Jagmeet Singh is soaring in the polls. He seems nice, and millions agree. The man’s depths remain mysterious, however. The federal NDP leader professes devotion to a Sikh doctrine of “oneness” and says he’s driven by the twin imperatives of courage and belonging. Still he declares entire federal parties unfit to be heard in public and half the human race unqualified to speak on certain issues. Using Jagmeet’s autobiography, Love and Courage, as his vehicle, Gaurav Singhmar draws on his deep understanding of Western and Indic thought to perform a layered and nuanced examination of our would-be prime minister.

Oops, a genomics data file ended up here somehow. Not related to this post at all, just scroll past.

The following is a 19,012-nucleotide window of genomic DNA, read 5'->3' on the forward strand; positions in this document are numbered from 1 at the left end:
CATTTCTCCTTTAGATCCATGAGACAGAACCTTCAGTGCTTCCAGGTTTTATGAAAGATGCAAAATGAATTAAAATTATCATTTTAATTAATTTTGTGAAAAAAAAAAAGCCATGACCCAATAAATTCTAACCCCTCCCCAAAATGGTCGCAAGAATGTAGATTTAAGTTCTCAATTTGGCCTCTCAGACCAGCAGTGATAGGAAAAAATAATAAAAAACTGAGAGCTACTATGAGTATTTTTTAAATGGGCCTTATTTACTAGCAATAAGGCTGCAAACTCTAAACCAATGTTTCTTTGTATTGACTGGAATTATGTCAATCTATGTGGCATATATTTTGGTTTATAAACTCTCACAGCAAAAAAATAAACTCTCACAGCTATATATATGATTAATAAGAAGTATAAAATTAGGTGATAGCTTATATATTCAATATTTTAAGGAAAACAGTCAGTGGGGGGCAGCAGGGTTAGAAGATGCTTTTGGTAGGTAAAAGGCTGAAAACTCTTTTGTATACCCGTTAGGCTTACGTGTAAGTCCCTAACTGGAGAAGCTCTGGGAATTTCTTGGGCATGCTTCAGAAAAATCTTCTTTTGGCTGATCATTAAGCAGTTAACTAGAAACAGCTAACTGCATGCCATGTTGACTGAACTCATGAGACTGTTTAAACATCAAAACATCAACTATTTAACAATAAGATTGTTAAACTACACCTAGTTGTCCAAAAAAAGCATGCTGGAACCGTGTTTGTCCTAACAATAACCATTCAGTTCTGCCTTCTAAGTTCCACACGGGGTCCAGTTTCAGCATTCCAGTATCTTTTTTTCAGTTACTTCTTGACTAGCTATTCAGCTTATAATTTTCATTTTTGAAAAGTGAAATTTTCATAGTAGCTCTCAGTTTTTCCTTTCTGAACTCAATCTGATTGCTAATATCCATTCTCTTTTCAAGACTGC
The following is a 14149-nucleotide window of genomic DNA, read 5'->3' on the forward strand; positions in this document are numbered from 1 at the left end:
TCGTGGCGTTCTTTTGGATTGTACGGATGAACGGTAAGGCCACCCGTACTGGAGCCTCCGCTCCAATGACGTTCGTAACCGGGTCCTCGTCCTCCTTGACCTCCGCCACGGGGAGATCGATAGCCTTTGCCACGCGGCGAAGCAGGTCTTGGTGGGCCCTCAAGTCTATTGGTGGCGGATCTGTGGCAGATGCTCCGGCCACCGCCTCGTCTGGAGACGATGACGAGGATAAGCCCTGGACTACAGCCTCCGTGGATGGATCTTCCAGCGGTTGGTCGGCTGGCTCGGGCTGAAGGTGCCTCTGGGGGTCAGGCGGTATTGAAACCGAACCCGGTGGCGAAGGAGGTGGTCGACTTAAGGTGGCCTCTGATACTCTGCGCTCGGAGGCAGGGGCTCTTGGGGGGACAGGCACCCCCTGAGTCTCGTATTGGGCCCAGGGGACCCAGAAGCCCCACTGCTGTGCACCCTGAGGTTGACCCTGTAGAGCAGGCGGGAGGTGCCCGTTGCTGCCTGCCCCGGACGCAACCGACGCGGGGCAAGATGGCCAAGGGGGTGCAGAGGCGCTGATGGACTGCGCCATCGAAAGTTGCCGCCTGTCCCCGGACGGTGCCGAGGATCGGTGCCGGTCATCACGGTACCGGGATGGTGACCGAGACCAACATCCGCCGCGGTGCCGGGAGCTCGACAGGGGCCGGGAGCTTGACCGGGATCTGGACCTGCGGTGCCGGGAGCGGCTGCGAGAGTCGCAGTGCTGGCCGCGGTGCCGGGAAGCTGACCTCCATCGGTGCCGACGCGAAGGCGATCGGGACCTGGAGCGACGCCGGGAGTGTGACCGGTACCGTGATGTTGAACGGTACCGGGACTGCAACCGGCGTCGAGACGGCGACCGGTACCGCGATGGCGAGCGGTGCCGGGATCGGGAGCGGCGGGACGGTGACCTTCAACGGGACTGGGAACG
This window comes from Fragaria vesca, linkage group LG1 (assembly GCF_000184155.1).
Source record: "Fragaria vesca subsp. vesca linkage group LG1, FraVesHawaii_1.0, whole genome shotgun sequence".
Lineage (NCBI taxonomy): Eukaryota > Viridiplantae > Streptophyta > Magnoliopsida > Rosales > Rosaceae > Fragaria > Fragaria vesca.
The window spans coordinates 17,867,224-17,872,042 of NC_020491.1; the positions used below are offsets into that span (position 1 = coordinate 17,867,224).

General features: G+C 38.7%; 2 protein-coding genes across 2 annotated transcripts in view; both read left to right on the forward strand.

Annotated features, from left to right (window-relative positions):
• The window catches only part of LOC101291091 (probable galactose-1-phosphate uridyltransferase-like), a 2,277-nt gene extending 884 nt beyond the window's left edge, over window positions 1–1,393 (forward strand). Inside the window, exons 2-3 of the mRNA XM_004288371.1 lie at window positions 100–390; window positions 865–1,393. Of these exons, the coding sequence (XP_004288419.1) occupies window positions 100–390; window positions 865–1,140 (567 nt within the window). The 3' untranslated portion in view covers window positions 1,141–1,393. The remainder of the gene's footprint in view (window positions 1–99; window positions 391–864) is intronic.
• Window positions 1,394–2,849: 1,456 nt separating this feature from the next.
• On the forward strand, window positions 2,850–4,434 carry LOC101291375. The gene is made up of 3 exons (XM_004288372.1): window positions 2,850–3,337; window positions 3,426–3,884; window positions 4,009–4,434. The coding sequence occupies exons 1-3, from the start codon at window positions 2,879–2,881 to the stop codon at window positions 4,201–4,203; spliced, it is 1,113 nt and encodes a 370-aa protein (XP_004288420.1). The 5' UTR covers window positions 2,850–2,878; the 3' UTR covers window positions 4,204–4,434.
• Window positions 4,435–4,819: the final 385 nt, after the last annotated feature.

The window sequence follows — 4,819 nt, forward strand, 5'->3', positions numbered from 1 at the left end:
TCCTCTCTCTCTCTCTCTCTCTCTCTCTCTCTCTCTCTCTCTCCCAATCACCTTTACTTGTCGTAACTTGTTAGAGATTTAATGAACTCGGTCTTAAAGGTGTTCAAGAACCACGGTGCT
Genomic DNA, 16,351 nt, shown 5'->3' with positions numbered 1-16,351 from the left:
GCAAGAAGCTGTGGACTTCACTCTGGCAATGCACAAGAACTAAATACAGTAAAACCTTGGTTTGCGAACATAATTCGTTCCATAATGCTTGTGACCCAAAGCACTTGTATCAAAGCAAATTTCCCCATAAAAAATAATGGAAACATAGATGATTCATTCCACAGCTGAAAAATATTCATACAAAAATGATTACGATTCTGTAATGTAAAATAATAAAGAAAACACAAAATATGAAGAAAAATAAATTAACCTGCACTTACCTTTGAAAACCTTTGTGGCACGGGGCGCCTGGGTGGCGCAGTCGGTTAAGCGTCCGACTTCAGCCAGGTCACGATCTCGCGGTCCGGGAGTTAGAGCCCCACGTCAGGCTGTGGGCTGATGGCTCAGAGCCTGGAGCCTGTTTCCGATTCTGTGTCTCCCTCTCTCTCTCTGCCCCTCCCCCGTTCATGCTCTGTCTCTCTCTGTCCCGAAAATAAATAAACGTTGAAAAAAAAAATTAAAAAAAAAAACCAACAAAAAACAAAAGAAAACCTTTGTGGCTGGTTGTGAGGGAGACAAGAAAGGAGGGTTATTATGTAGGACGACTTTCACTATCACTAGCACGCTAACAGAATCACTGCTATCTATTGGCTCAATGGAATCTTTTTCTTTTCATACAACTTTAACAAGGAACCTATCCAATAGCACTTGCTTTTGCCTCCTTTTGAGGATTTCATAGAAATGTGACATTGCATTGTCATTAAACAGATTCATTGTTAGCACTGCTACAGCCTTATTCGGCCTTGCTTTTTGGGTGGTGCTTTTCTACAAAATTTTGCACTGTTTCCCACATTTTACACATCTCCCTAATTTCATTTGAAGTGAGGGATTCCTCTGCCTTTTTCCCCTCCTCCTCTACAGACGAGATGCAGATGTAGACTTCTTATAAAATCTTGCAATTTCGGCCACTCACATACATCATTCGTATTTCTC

Justin Trudeau is in such foul odour these days he’s at risk of losing the progressive base he stole from the NDP in 2015. That’s great news for NDP leader Jagmeet Singh, who until recently looked like the deader of the two men walking. But let’s not forget that Singh’s leadership got off to such a rocky start partly because of news stories about his long history of playing footsie with Sikh extremists. Gaurav Singhmar, an Edmonton writer who like Singh has roots in the Punjab, was among the first to do that story on the eve of the 2017 NDP leadership vote.